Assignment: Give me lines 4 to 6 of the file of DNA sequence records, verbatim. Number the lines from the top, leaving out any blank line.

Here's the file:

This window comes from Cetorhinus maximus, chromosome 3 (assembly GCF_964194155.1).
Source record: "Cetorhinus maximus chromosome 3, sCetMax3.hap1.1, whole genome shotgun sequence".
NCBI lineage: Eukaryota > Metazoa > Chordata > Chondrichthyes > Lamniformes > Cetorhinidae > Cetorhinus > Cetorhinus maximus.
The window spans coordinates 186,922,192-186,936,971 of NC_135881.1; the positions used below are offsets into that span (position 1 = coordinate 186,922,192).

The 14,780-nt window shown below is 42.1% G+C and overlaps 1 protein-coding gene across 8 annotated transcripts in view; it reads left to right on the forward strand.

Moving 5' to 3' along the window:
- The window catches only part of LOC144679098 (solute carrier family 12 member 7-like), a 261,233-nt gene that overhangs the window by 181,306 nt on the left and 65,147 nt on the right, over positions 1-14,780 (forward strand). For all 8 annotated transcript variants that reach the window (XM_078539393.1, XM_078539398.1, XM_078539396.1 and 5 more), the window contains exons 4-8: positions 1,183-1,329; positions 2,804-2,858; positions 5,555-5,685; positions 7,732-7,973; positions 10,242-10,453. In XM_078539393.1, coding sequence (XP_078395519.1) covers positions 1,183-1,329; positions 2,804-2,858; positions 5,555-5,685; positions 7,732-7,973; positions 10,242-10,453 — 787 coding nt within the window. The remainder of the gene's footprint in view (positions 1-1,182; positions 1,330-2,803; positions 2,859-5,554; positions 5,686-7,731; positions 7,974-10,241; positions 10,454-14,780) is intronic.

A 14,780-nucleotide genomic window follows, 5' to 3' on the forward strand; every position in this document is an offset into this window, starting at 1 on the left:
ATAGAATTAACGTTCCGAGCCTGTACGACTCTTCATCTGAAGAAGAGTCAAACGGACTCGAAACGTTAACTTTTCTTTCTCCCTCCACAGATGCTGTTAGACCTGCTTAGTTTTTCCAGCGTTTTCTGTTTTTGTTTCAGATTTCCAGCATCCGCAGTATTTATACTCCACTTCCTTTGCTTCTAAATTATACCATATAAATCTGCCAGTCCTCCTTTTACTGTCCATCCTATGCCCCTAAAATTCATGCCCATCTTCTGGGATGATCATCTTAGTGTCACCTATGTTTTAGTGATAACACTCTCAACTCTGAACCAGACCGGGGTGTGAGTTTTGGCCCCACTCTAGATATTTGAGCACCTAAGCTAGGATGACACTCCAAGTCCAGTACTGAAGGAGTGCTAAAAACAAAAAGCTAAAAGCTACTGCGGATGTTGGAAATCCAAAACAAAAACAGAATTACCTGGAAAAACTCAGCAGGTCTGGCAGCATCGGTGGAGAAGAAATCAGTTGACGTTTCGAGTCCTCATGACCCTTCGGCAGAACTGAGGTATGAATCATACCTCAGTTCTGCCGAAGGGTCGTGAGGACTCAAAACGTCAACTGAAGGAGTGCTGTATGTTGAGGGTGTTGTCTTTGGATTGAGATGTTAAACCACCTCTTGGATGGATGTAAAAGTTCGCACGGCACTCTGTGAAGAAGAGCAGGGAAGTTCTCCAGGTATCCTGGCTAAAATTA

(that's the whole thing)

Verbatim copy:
The window spans coordinates 186,922,192-186,936,971 of NC_135881.1; the positions used below are offsets into that span (position 1 = coordinate 186,922,192).

The 14,780-nt window shown below is 42.1% G+C and overlaps 1 protein-coding gene across 8 annotated transcripts in view; it reads left to right on the forward strand.

Moving 5' to 3' along the window: